How can we, as mindful people, make our way through this time of senseless and unimaginable loss? Here, Aruni Nan Futuronsky, Kripalu Senior Life Coach, shares some ways we can all seek solace and cultivate connection in the wake of the recent tragedy in Newtown, Connecticut.
Renew your gratitude for what is. Take a few minutes today to appreciate what you have in your life: Speak your gratitude to others. Savor the love that is present. Enjoy and appreciate your children. We live in the illusion of permanence. Life, by definition, is impermanent. By becoming more aware of what is, by savoring it more, perhaps some meaning might emerge from this tragedy.
Offer your support to others. We are so profoundly connected: The loss of one life is the loss of all lives. And the loss of a child tears innocence from the hearts of us all. Offering comfort to another person is a powerful way to remember our connection. What might a selfless action look like in your life today? Reach out to someone. Make a call to your local senator about gun-control reform. Send a card of condolence to the family of the shooting victims. Find your way.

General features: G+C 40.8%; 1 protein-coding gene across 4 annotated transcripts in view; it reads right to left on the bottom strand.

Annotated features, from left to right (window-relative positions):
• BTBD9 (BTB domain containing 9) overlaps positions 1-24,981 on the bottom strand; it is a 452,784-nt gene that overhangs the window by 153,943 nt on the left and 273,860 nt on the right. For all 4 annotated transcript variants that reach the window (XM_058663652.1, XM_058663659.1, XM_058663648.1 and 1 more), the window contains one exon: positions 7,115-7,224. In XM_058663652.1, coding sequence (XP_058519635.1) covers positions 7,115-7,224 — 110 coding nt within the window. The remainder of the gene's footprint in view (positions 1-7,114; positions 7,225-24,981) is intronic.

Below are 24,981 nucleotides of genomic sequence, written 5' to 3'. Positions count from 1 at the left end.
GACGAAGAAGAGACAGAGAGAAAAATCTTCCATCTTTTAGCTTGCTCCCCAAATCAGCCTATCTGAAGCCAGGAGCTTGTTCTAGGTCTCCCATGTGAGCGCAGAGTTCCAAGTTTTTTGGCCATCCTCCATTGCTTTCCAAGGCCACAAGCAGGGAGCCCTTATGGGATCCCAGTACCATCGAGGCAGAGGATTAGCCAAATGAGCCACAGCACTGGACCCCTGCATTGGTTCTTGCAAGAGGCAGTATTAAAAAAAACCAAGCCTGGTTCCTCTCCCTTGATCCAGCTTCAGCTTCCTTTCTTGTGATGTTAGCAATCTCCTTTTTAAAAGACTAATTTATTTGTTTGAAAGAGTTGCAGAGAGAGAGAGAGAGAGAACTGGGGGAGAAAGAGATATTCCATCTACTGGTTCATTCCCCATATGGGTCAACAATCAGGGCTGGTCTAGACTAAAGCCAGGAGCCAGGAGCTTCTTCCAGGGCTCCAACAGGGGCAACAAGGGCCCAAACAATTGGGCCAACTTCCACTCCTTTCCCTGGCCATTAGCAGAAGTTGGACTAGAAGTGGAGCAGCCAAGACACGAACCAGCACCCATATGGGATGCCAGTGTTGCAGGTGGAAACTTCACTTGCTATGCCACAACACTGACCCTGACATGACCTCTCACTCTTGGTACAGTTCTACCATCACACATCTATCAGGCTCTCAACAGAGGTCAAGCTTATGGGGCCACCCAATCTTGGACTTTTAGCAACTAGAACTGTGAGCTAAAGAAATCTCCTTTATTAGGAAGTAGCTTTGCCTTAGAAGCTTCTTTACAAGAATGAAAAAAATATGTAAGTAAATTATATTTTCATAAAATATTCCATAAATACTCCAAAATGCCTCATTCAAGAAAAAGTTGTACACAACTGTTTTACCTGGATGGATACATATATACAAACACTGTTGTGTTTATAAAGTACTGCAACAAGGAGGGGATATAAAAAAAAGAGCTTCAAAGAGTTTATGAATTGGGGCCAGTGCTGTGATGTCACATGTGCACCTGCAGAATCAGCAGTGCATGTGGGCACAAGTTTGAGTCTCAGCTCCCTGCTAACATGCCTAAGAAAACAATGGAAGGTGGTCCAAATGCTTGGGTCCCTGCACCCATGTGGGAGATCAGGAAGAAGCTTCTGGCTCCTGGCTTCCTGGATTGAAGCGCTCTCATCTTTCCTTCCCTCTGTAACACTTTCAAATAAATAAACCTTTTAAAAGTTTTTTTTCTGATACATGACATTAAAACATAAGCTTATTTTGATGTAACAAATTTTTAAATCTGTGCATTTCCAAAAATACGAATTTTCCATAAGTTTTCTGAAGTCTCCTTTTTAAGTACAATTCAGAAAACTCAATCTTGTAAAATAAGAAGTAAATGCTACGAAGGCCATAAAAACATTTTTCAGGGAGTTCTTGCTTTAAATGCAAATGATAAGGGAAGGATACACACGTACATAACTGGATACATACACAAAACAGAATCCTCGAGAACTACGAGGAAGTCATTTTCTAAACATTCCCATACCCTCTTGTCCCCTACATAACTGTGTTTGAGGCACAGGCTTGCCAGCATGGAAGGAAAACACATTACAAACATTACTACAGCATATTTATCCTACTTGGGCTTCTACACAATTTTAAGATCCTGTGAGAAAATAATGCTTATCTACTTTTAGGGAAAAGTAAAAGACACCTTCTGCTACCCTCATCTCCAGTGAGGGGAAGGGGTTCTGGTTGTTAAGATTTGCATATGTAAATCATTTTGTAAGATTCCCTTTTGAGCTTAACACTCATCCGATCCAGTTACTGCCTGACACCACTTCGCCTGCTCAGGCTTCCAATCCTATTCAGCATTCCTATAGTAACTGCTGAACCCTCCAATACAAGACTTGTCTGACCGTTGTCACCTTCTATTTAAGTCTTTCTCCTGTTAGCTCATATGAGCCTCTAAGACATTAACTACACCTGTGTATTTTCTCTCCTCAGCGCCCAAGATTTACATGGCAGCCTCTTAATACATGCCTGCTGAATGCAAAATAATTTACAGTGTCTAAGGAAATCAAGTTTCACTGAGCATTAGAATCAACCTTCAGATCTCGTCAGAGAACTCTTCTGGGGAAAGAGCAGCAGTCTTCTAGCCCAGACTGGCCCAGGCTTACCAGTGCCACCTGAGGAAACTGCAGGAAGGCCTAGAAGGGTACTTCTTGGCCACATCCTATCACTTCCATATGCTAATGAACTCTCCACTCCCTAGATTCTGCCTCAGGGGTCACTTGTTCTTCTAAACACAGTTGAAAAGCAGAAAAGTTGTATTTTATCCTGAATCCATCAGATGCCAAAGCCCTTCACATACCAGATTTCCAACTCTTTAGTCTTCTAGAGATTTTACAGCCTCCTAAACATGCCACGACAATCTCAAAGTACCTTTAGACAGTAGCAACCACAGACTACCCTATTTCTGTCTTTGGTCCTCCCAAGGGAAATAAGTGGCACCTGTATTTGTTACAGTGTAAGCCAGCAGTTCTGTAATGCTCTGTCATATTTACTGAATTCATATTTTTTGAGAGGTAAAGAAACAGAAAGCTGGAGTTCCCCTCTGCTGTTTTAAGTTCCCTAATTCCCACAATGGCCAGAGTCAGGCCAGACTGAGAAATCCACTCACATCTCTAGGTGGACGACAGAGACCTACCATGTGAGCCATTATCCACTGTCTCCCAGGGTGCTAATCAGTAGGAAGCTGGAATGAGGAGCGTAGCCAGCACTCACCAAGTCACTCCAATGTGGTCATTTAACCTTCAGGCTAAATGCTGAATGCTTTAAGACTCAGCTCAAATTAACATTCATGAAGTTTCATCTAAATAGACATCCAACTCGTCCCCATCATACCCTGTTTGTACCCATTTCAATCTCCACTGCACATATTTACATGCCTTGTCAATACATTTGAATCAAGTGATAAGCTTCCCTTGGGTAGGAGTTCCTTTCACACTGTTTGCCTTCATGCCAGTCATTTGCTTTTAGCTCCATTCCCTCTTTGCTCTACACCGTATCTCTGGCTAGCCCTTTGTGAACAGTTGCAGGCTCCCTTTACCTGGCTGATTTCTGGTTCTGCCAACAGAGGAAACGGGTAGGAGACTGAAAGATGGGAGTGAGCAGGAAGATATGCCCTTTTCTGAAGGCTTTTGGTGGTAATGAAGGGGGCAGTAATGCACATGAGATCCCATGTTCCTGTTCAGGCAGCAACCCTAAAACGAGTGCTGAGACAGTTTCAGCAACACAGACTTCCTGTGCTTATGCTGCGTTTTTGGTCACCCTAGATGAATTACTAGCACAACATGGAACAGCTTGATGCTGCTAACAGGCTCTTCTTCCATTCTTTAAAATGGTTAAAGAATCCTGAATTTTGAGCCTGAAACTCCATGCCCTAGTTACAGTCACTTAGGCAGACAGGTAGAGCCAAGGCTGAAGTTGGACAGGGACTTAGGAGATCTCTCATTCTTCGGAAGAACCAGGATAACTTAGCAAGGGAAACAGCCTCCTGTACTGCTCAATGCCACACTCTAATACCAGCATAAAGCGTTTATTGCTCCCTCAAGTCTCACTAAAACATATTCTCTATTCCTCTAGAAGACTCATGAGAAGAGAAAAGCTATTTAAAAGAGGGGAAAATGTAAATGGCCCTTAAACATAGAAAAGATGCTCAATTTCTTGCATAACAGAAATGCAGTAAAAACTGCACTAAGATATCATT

Draw on your own practices. Whatever you do to quiet your mind and calm your heart, do it today. Let your practice—whether it’s sitting meditation, walking in the woods, yoga on the mat, drawing—be your support. Your return to this place of internal solace will be profoundly integrating. By continual practice, we dig a well of consolation for ourselves. Rely on that nourishment.
Surrender the need to understand. Sometimes the quest for understanding is not a fruitful journey. Surrendering into reality without struggling to understand the why’s of tragedy may reduce your suffering. See how much you can relax into the sensations of this moment, just as if you were on the yoga mat, holding a pose. Utilize the breath and relax around the sensations to support this process.
Remember that time takes time. The integration of this tragedy in all of our hearts and in our nation’s collective heart won’t be easy or fast. We can only pray that the lives of those children and those brave adults will live forever in our memory, and that somehow, somewhere, some good might emerge from our individual and collective pain.